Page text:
For the remaining 10 sites a pronounced dry bias is observed in the summer months of 2002. A bias in the range from −1.0 to −1.8 kg m−2 is obtained for EXWI, Muttenz (FHBB), Geneva (GENE), and Lucerne (LUZE). Note that for the two alpine sites at Saanen (SAAN; 1368 m MSL) and Andermatt (ANDE; 2317 m MSL), the IWV monthly bias in June, July, and August of 2002 exceeds −2.0 kg m−2. The same is true for the Stabio (STAB) site located in southern Switzerland. The bias reported for these three sites contributes substantially to the overall bias seen in the summer of 2002. The GPS IWV derived from the Jungfraujoch (JUJO) site continuously underestimates the model IWV.

Diurnal IWV cycle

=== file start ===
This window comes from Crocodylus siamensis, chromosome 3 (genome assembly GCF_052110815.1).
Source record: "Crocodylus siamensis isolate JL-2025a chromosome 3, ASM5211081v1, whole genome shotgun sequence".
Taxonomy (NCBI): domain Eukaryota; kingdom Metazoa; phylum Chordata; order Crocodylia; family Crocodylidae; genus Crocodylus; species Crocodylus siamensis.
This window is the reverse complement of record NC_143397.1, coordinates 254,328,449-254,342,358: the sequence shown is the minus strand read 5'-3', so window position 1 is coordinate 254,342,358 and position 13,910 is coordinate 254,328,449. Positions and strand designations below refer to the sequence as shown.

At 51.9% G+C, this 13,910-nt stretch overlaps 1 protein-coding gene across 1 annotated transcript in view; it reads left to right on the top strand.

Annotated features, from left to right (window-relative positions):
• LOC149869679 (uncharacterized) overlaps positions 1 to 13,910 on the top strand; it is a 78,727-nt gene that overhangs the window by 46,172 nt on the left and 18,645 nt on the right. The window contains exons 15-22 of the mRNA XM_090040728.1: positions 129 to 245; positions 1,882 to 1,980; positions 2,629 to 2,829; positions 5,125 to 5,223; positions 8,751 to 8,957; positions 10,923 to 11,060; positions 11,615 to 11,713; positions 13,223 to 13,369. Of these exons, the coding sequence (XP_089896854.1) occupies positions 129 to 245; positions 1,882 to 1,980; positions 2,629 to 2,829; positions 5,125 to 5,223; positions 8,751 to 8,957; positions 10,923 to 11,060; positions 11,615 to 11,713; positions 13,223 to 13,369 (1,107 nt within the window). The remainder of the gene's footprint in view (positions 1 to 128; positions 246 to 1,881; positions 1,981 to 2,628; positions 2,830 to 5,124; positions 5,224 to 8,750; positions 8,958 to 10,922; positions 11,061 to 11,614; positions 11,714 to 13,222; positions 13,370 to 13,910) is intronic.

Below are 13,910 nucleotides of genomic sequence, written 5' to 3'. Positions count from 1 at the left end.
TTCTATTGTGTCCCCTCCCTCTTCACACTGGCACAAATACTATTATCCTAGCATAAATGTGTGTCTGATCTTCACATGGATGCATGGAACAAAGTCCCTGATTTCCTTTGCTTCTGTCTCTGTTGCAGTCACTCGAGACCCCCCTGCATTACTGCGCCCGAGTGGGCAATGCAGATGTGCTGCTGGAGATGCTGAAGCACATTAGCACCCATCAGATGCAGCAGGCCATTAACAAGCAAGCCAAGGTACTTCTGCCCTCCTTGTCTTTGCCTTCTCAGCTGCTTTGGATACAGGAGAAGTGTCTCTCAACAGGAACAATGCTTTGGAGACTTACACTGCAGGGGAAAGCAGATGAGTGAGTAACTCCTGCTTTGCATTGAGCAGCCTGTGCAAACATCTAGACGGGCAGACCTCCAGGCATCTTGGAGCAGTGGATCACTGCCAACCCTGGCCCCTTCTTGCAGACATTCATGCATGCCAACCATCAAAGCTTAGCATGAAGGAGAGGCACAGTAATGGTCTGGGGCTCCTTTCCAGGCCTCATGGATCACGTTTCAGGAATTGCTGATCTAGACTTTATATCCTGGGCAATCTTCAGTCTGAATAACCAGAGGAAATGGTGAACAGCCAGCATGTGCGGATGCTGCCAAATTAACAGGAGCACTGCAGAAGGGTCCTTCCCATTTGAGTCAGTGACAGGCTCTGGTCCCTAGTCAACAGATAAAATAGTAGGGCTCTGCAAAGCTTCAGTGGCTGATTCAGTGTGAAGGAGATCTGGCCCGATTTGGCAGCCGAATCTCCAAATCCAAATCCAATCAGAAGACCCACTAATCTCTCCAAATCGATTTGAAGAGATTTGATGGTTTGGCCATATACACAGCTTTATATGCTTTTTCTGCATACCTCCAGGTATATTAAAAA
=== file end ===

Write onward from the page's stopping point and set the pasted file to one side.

The diurnal variation of atmospheric water vapor affects atmospheric longwave radiation and atmospheric absorption of solar radiation (Dai et al. 2002). It is also related to many other processes, such as atmospheric stability, diurnal variation of moist convection and precipitation, surface wind convergence, and evapotranspiration. The diurnal water vapor cycle from GPS and aLMo has been investigated from May to October in 2001 and 2002. In 2001 (Fig. 6a), there is good agreement between the GPS and aLMo forecast in the hours between 0000 and 0900 UTC and a dry model bias in the range from 0.5 to 1.5 kg m−2 for the rest of the time. The monthly results for July, August, and September at 1200 UTC show that the dry bias in the forecast reaches 2 kg m−2. This amount is about 1 kg m−2 larger than the one reported by Tomassini et al. (2002) and Guerova and Tomassini (2003).